Junior High Nationals Wrap-Up
By Elizabeth Vicary   
April 8, 2008
Matthew Dahl was part of the 7-way tie for first in the K-8 Champ. 
Both sections of Junior High Nationals came down to the final round last weekend in Dallas, Texas. New York’s Dalton School and Odle Middle School, from Bellevue, Washington were tied going into the last round, but the face off between team leaders Michael Lee (Odle) and Parker Zhao (Dalton) decided the championship for the Washington school. Despite losing, Parker named this as his best game of the tournament. When asked why he played the King’s Indian Attack against the Sicilian, he responded, perhaps jokingly, that it was hard to lose quickly with white in this opening and that he was a “drag-out” kind of player.

This game gave Michael Lee clear first in the K-9 Championship with 6.5/7. His only draw was to Darwin Yang, who finished second with 6.0.

Michael Lee. Photo courtesy Monroi.com

    Going into the last round, Canyon Vista from Austin, Texas led the K-8 section with 18 points, followed by Hunter and IS 318, both from NY, with 17.5. Surprisingly, top board Alec Getz (Hunter) offered a draw on move 9, presumably to clinch a share of the individual first place title. His lower rated opponent, Brennan Lee, was astonished by the offer, but after checking the position on board two, where the only other player in their score group, George Qi of Canyon Vista, seemed to be worse, he accepted. The second board game was complicated, however, and lasted several more hours, with multiple winning opportunities for both sides. After the game, George admitted he had confused two lines and played the incorrect move Rxc3, but felt he recovered well; the ended in a draw.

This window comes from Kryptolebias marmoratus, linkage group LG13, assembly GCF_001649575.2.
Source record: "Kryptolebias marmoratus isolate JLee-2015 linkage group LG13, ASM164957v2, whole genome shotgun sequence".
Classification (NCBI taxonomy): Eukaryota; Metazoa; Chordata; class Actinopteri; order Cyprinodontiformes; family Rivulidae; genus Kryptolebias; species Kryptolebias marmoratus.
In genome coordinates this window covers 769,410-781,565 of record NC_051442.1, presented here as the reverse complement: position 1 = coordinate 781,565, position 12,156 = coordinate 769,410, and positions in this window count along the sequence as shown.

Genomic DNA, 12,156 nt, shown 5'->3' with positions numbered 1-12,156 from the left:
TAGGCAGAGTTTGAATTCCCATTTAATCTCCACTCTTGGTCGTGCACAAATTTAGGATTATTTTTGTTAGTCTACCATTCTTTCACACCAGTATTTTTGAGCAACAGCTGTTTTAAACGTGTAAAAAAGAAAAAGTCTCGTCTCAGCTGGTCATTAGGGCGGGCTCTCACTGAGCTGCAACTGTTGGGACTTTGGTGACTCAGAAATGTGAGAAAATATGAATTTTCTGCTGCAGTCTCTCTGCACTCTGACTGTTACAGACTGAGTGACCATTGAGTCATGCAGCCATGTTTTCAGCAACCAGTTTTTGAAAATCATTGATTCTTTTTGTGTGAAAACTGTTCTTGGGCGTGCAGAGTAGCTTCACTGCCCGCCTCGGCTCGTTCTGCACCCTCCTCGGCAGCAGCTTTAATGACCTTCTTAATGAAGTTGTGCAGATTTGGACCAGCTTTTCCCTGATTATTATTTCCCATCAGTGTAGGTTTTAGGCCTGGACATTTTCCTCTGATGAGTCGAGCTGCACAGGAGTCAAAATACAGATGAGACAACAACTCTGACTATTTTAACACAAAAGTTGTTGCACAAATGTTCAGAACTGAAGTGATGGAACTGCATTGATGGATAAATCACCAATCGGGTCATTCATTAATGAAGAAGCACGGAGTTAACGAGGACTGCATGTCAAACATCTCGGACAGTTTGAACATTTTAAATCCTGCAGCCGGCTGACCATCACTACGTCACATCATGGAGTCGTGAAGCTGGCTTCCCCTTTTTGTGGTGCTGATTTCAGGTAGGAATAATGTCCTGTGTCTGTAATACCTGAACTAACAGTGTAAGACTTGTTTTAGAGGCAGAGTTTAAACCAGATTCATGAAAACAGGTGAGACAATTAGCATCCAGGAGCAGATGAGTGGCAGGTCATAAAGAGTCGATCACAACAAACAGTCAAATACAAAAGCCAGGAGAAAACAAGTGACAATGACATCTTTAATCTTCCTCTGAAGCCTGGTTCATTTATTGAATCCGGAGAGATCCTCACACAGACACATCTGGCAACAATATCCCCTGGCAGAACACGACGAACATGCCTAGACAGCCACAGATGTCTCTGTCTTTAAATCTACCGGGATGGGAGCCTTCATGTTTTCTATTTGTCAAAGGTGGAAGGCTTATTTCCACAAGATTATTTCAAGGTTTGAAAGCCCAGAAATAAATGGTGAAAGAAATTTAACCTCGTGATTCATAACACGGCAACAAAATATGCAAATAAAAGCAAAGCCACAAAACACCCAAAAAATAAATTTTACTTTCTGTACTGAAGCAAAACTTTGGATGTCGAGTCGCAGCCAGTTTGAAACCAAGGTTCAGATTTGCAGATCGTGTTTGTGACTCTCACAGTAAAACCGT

Canyon Vista and Hunter finished tied for first, with the Texan school taking home the first place trophy on tiebreaks. There was a seven-way tie for the individual title with Alec Getz, Justin Karp, George Qi, Brennan Lee, Michael Chiang, Matthew Dahl, and Jason Altschuler all getting 6/7.

 IS 318 came third with 19 and Lakeside Middle School of Seattle took fourth with 15.  Rockaway Middle School of Miami Florida deserves kudos for their continued success in the under sections, winning both the Under 1250 and Under 750 sections, and finishing fifth and second in the Under 1000 and Unrated sections. Mott Hall of New York took the Under 1000.
Funniest story of the tournament prize goes to Jon Shacter, section chief of the Under 1000 section, for the following endgame comedy. He witnessed a king and rook versus king and rook endgame that continued for 30+ moves. Both sides had multiple opportunities to trade rooks or claim three fold repetition, but each side insisted on “playing for the 50-move rule.” At some point, one player hung his rook, after which it took the lucky winner twenty minutes to force checkmate. You have to applaud that king of fighting spirit and dogged determination.
 On a personal note, my students and I would like to express our heartfelt gratitude to Greg Shahade, who selflessly volunteered his time to help coach IS 318.

Photo Gallery
photos provided by Monroi.com and Shaun Smith, tournament program director at Chess-In-the-Schools.

M.S. 171, which formed a team, just a month ago came 5th place in the Under 750 section

Keven Lugo won the K-8 Under 1000 section

Trophy Camoflauge by Sharika Hasan of MS 279 in the Bronx

Dana Hannibal

In addition to giving a simultaneous exhibition, GM Hikaru Nakamura graciously signed trophies and boards

Darwin Yang, 2nd place in the K-9 Championship

Joshua Perez smiles after a crucial win

Kassa Korley of Dalton